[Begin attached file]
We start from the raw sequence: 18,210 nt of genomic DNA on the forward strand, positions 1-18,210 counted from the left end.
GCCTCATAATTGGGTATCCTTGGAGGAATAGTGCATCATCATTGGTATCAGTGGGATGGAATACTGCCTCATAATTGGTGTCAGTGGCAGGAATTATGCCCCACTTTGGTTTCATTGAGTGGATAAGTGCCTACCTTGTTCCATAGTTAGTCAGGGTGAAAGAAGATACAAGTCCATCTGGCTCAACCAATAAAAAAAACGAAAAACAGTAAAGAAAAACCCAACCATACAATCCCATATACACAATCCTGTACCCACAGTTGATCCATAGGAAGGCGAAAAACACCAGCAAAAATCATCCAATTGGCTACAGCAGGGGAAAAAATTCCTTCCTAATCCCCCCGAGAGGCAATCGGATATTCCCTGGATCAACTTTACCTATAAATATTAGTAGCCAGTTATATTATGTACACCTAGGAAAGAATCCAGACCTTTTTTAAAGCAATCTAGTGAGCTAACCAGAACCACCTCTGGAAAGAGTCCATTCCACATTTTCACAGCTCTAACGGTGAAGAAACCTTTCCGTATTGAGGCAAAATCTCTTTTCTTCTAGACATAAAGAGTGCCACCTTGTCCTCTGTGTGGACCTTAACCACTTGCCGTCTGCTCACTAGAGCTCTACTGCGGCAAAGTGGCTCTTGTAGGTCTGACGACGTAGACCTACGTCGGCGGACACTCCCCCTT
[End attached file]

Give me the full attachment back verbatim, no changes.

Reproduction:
We start from the raw sequence: 18,210 nt of genomic DNA on the forward strand, positions 1-18,210 counted from the left end.
GCCTCATAATTGGGTATCCTTGGAGGAATAGTGCATCATCATTGGTATCAGTGGGATGGAATACTGCCTCATAATTGGTGTCAGTGGCAGGAATTATGCCCCACTTTGGTTTCATTGAGTGGATAAGTGCCTACCTTGTTCCATAGTTAGTCAGGGTGAAAGAAGATACAAGTCCATCTGGCTCAACCAATAAAAAAAACGAAAAACAGTAAAGAAAAACCCAACCATACAATCCCATATACACAATCCTGTACCCACAGTTGATCCATAGGAAGGCGAAAAACACCAGCAAAAATCATCCAATTGGCTACAGCAGGGGAAAAAATTCCTTCCTAATCCCCCCGAGAGGCAATCGGATATTCCCTGGATCAACTTTACCTATAAATATTAGTAGCCAGTTATATTATGTACACCTAGGAAAGAATCCAGACCTTTTTTAAAGCAATCTAGTGAGCTAACCAGAACCACCTCTGGAAAGAGTCCATTCCACATTTTCACAGCTCTAACGGTGAAGAAACCTTTCCGTATTGAGGCAAAATCTCTTTTCTTCTAGACATAAAGAGTGCCACCTTGTCCTCTGTGTGGACCTTAACCACTTGCCGTCTGCTCACTAGAGCTCTACTGCGGCAAAGTGGCTCTTGTAGGTCTGACGACGTAGACCTACGTCGGCGGACACTCCCCCTT